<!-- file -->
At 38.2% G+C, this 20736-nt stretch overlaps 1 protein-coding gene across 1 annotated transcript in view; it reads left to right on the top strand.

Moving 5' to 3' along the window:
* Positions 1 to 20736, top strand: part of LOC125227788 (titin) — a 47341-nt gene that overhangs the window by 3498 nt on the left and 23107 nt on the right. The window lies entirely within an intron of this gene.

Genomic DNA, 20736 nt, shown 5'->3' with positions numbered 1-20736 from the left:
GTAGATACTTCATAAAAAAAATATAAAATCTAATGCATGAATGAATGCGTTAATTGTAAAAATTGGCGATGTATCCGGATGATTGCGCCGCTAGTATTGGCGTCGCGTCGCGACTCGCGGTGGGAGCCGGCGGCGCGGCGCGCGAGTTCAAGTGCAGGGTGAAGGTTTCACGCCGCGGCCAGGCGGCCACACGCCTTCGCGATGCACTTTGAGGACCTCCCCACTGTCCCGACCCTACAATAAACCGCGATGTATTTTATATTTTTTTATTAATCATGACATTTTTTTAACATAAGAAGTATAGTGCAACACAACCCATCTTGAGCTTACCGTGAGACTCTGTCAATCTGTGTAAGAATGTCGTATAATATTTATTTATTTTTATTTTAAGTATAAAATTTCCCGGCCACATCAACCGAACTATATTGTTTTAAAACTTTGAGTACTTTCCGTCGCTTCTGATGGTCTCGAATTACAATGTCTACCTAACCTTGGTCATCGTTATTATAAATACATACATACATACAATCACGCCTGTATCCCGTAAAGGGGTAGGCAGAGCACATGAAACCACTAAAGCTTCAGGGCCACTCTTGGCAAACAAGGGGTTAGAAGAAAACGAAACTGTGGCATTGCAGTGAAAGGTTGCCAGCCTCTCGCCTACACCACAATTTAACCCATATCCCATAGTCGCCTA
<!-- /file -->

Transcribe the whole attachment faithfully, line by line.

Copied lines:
At 38.2% G+C, this 20736-nt stretch overlaps 1 protein-coding gene across 1 annotated transcript in view; it reads left to right on the top strand.

Moving 5' to 3' along the window:
* Positions 1 to 20736, top strand: part of LOC125227788 (titin) — a 47341-nt gene that overhangs the window by 3498 nt on the left and 23107 nt on the right. The window lies entirely within an intron of this gene.

Genomic DNA, 20736 nt, shown 5'->3' with positions numbered 1-20736 from the left:
GTAGATACTTCATAAAAAAAATATAAAATCTAATGCATGAATGAATGCGTTAATTGTAAAAATTGGCGATGTATCCGGATGATTGCGCCGCTAGTATTGGCGTCGCGTCGCGACTCGCGGTGGGAGCCGGCGGCGCGGCGCGCGAGTTCAAGTGCAGGGTGAAGGTTTCACGCCGCGGCCAGGCGGCCACACGCCTTCGCGATGCACTTTGAGGACCTCCCCACTGTCCCGACCCTACAATAAACCGCGATGTATTTTATATTTTTTTATTAATCATGACATTTTTTTAACATAAGAAGTATAGTGCAACACAACCCATCTTGAGCTTACCGTGAGACTCTGTCAATCTGTGTAAGAATGTCGTATAATATTTATTTATTTTTATTTTAAGTATAAAATTTCCCGGCCACATCAACCGAACTATATTGTTTTAAAACTTTGAGTACTTTCCGTCGCTTCTGATGGTCTCGAATTACAATGTCTACCTAACCTTGGTCATCGTTATTATAAATACATACATACATACAATCACGCCTGTATCCCGTAAAGGGGTAGGCAGAGCACATGAAACCACTAAAGCTTCAGGGCCACTCTTGGCAAACAAGGGGTTAGAAGAAAACGAAACTGTGGCATTGCAGTGAAAGGTTGCCAGCCTCTCGCCTACACCACAATTTAACCCATATCCCATAGTCGCCTA